Copyright law allows you to make 1 (one) archival copy of another person’s work. Works in free/open sources or in the public domain do not require copyright clearance.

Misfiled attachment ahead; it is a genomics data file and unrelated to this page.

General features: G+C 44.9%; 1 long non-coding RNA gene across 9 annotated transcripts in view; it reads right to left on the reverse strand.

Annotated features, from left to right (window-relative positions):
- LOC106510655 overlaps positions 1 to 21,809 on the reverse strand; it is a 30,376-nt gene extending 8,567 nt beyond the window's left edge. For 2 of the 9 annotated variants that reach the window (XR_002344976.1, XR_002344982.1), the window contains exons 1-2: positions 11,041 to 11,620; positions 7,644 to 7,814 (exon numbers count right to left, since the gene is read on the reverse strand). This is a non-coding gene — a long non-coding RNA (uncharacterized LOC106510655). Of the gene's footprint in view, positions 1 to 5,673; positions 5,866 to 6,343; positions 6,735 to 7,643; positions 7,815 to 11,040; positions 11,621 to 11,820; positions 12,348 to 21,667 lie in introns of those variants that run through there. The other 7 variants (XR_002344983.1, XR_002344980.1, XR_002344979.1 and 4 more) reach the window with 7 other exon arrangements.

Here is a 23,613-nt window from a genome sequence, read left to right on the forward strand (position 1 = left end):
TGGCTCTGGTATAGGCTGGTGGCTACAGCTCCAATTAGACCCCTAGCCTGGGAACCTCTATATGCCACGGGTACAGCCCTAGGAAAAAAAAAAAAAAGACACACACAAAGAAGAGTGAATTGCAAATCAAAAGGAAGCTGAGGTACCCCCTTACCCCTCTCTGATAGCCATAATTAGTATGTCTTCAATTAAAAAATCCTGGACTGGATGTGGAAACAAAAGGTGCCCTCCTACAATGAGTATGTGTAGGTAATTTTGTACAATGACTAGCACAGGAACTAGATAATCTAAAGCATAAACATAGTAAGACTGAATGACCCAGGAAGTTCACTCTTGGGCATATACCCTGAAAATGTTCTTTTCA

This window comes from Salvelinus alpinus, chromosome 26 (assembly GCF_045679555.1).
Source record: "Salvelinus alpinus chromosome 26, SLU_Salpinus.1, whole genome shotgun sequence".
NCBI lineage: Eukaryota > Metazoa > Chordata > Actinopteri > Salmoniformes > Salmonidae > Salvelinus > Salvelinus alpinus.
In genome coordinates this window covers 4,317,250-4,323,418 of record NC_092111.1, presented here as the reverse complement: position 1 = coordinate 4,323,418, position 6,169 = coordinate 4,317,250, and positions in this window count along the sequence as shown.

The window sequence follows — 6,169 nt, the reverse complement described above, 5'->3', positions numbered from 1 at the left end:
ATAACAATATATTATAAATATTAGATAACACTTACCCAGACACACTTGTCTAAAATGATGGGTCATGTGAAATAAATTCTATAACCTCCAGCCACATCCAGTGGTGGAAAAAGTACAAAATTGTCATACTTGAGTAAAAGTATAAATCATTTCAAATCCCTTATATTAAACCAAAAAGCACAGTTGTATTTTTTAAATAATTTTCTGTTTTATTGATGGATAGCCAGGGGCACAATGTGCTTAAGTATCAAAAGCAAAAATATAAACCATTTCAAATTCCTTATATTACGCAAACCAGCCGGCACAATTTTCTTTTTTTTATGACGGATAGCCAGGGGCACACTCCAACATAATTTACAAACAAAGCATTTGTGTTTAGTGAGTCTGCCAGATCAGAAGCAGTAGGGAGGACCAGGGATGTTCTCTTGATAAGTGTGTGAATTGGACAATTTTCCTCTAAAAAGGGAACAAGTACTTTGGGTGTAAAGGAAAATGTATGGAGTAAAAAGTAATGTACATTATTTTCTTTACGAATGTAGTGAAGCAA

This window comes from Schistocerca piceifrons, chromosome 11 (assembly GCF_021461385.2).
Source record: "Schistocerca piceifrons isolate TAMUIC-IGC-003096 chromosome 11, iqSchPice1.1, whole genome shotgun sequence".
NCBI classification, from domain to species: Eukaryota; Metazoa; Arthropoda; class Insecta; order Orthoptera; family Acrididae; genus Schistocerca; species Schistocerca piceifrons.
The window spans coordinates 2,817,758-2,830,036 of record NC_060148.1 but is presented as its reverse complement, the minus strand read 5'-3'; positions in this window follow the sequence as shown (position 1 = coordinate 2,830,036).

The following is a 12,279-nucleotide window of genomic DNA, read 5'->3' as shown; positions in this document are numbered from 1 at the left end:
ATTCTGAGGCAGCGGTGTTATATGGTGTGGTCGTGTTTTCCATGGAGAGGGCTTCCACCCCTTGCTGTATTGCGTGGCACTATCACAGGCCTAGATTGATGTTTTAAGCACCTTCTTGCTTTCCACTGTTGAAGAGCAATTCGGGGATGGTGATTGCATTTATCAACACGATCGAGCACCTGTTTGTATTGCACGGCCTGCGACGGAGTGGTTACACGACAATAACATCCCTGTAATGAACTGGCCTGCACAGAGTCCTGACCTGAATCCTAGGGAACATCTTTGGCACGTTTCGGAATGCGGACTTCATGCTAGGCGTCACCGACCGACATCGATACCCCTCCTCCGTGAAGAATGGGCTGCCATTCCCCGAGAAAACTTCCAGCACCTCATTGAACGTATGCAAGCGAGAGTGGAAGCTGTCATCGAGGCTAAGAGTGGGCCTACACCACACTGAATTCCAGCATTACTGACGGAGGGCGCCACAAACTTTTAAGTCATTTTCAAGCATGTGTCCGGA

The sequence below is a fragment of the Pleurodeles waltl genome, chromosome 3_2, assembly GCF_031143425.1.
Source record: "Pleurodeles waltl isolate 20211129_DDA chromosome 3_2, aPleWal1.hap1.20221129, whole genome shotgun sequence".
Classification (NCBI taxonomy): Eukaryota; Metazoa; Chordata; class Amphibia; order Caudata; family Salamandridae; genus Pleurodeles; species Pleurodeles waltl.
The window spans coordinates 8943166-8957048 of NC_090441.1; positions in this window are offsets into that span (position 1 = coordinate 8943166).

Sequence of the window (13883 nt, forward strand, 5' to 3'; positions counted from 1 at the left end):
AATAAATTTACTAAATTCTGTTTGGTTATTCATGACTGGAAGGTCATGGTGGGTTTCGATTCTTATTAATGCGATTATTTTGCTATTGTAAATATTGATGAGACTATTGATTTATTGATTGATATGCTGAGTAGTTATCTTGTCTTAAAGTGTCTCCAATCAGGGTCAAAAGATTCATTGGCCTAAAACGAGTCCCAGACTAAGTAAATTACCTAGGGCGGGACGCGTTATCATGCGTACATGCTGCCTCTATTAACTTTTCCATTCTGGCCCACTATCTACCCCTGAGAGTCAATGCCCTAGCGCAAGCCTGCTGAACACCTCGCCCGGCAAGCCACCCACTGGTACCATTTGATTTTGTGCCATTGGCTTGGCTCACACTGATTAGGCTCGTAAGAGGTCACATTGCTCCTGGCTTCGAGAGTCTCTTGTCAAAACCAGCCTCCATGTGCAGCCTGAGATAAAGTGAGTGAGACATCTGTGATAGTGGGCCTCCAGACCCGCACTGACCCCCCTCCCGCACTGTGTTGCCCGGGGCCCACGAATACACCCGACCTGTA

Duplication: making multiple copies of copyrighted material requires clearance from the owner of the copyrighted work. For duplication of copyrighted music compositions this is called a mechanical license . There may also be performance rights to consider if you are not the performer of the music being duplicated. Similarly, you may need to get copyright permission for any graphics you use that are not yours. Generally in the US, copyright for music is life of the composer + 75 years. However many publishers renew copyrighted material periodically. Check the date on your media. Of course, if you are the original author/composer and performer, you do not need a mechanical license. You are responsible for securing licenses for duplication of copyrighted material. For music compositions, you can obtain copyright permission (mechanical license) directly from the copyright owner, which is usually the publisher of the music, or sometimes the composer. Or you can more easily obtain a mechanical license from a licensing agency, two of which are listed here: